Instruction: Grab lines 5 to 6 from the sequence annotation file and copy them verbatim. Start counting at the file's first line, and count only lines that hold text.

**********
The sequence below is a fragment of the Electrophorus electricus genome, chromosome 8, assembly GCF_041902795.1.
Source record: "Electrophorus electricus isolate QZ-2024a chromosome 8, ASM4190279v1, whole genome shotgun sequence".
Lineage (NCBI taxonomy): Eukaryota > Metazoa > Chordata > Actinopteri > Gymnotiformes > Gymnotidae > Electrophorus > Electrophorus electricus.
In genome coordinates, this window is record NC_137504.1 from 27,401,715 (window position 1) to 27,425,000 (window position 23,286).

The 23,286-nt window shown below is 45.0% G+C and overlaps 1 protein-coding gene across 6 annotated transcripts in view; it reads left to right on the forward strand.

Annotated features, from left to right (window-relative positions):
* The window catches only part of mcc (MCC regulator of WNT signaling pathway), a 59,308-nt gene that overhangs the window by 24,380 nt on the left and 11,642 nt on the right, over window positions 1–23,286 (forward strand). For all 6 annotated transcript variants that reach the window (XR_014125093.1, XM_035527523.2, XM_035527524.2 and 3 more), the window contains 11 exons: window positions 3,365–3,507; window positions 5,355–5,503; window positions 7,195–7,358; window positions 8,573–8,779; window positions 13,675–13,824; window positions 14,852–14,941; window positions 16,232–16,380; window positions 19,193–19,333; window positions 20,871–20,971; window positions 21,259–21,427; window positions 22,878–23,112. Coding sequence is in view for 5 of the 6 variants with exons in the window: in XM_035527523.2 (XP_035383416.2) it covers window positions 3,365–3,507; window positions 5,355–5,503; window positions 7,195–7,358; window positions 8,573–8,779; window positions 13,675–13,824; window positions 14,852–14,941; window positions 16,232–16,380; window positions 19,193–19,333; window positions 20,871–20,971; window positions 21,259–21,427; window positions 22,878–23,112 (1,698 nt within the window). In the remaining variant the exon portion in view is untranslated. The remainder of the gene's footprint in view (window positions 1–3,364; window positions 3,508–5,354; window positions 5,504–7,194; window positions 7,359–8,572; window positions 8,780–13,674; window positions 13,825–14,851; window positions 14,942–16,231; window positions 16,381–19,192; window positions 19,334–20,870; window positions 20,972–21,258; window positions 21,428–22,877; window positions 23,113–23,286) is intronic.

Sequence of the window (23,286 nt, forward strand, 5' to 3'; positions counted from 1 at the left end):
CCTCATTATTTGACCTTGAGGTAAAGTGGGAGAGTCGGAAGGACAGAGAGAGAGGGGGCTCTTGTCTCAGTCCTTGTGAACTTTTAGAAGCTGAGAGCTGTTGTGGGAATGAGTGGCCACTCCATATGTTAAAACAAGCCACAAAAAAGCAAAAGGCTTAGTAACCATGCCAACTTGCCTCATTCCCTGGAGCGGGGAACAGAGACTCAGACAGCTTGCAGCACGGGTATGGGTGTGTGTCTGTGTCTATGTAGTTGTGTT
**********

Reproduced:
The 23,286-nt window shown below is 45.0% G+C and overlaps 1 protein-coding gene across 6 annotated transcripts in view; it reads left to right on the forward strand.

Annotated features, from left to right (window-relative positions):